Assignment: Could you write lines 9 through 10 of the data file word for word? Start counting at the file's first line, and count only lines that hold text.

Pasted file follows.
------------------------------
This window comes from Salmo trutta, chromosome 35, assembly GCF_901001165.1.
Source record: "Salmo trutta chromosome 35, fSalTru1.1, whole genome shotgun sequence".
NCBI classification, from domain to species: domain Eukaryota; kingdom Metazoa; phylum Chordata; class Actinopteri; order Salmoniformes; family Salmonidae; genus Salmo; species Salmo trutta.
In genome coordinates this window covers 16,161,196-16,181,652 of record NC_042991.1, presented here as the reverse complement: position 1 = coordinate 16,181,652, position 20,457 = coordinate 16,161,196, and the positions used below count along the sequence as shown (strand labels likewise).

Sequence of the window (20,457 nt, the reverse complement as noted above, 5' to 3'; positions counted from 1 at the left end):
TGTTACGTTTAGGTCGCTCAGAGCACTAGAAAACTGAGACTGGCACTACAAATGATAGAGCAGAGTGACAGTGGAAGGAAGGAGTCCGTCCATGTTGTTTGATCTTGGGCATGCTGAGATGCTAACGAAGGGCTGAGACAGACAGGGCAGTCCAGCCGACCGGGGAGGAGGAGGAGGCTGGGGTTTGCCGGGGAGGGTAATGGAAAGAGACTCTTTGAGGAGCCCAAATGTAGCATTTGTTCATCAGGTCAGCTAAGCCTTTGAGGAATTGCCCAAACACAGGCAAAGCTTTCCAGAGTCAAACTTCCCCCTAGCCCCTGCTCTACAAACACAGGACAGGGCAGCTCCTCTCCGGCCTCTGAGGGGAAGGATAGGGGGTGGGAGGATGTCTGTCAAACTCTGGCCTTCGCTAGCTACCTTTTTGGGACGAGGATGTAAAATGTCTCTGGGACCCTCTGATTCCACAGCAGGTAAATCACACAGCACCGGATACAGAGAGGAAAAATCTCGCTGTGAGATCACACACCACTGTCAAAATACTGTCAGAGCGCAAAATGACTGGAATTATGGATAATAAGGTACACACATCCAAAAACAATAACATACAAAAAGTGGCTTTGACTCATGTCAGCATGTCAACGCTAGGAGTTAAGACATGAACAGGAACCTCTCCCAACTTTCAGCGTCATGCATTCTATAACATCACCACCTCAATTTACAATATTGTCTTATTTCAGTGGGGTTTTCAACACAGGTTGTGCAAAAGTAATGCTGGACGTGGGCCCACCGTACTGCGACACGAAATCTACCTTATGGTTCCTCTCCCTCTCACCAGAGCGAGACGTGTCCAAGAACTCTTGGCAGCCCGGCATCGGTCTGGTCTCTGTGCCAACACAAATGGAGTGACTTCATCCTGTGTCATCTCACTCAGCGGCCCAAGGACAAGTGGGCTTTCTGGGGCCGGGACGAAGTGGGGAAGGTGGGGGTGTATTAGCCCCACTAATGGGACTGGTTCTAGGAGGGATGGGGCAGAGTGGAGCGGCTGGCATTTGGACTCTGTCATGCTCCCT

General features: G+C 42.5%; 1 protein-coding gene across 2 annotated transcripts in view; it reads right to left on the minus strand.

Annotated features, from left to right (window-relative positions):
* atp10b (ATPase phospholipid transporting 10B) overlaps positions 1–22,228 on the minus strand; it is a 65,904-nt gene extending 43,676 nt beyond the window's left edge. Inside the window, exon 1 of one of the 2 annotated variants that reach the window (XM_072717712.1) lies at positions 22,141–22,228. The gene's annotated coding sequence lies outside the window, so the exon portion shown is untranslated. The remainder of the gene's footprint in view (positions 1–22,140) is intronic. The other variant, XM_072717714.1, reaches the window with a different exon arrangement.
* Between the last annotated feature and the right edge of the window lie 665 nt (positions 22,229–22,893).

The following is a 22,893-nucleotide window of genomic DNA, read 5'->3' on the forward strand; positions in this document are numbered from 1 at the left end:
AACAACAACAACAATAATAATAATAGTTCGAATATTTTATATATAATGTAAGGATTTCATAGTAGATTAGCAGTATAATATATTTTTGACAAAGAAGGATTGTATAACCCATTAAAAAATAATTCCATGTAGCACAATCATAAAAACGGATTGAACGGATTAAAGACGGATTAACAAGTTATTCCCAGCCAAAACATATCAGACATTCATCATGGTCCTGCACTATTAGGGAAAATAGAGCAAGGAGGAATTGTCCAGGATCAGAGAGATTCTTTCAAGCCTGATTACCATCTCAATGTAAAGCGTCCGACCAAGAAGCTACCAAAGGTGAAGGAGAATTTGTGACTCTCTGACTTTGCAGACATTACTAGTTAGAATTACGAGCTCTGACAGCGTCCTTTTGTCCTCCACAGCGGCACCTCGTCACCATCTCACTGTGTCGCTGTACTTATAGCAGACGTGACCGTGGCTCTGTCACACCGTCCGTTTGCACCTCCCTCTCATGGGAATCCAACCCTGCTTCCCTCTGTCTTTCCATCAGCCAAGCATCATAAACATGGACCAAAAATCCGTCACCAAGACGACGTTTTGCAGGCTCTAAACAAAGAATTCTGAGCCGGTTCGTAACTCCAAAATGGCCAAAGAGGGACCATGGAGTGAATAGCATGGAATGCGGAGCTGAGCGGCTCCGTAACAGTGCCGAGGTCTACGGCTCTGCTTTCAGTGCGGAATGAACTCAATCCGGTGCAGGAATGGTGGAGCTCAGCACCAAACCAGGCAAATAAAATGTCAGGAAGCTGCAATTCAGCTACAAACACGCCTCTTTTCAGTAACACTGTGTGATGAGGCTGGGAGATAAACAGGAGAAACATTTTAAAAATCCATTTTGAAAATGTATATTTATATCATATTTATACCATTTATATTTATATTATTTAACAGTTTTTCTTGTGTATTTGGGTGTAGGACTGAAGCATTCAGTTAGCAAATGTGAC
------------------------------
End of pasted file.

* atp10b (ATPase phospholipid transporting 10B) overlaps positions 1–22,228 on the minus strand; it is a 65,904-nt gene extending 43,676 nt beyond the window's left edge. Inside the window, exon 1 of one of the 2 annotated variants that reach the window (XM_072717712.1) lies at positions 22,141–22,228. The gene's annotated coding sequence lies outside the window, so the exon portion shown is untranslated. The remainder of the gene's footprint in view (positions 1–22,140) is intronic. The other variant, XM_072717714.1, reaches the window with a different exon arrangement.
* Between the last annotated feature and the right edge of the window lie 665 nt (positions 22,229–22,893).